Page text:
CWRU improving design of artificial joint replacements

Researchers at Case Western Reserve University and Exponent are working to improve the wear and performance of artificial joints made of ultra-high molecular weight polyethylene.

Researchers at Case Western Reserve University and Exponent, an engineering and science-consulting firm in Philadelphia, are working to improve the wear and performance of artificial joints made of ultra-high molecular weight polyethylene.

The team are employing high-power computing techniques, advanced mathematical models, and load-bearing tests to investigate the performance of the plastic in total joint replacements. Their aim is to uncover how the damage progresses in the plastic.

‘Total hip replacement (THR) and total knee replacement (TKR) are orthopaedic success stories, ‘ said Clare Rimnac, director of the Musculoskeletal Mechanics and Materials Laboratories at CWRU and associate professor of mechanical and aerospace engineering at the Case School of Engineering. ‘Unfortunately, in some cases these joints wear out more rapidly than we would like,’ she added.

‘Instead of implanting the joint and waiting to see what activities cause the material to fail, we’re developing computer simulated models to give us that information,’ Rimnac said. ‘The ultimate goal of our research is to make it possible to predict the performance of new implant designs before they are implanted into patients.’

A normally active person will load and unload a hip or knee joint by flexing and extending it between one million and three million times per year, Rimnac said. The force across the joint may vary from three times a person’s body weight when simply standing to more than six times body weight when climbing and descending stairs and jogging.

When the plastic is damaged, particles are released into the body, which may cause bone loss. Then, instead of having an implant that is well fixed into the bone, the reaction to the debris leads to gaps in the bone which compromise the mechanical and structural integrity of the implant.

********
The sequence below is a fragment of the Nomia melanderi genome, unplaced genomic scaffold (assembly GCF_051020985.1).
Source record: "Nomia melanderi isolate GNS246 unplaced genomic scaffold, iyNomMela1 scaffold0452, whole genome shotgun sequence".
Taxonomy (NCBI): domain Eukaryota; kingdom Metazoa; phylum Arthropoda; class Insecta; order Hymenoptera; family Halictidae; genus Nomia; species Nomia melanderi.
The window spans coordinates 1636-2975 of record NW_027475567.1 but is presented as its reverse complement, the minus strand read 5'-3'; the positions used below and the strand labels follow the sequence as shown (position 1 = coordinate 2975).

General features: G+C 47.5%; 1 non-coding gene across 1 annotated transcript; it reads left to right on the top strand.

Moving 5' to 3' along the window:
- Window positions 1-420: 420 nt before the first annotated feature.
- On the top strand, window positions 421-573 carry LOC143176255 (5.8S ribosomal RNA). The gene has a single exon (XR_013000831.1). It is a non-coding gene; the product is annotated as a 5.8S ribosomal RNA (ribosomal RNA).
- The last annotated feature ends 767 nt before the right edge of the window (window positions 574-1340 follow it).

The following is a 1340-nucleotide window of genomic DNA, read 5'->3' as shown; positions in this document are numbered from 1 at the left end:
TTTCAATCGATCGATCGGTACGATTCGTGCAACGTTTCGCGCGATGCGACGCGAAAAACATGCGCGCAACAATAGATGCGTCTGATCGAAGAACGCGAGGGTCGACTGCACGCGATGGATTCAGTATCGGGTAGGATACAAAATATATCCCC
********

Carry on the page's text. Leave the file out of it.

Using a mechanical testing machine, Rimnac’s lab subjects sample pieces of the polyethylene to different loading conditions until the sample fails by fracture. The research team then studies how the samples deform and how cracks form and grow, developing a model of the plastic’s behaviour.

They are conducting this research on several new formulations of the polyethylene that recently have been introduced in total hip replacements and that are being implanted into patients.

‘Although these new polyethylene materials are already in clinical use, our goal is to provide better computational simulations of these joint replacements to identify potential design concerns associated with these new materials and to, in general, develop design strategies for improving the long-term performance of total joint replacements,’ said Rimnac.

Rimnac noted that these new formulations of polyethylene are of great clinical interest because research suggests that they are more resistant to wear than previous polyethylene formulations. With these new polyethylene materials, the long-term performance of implants may be extended because fewer wear particles will be released and there should be less bone loss.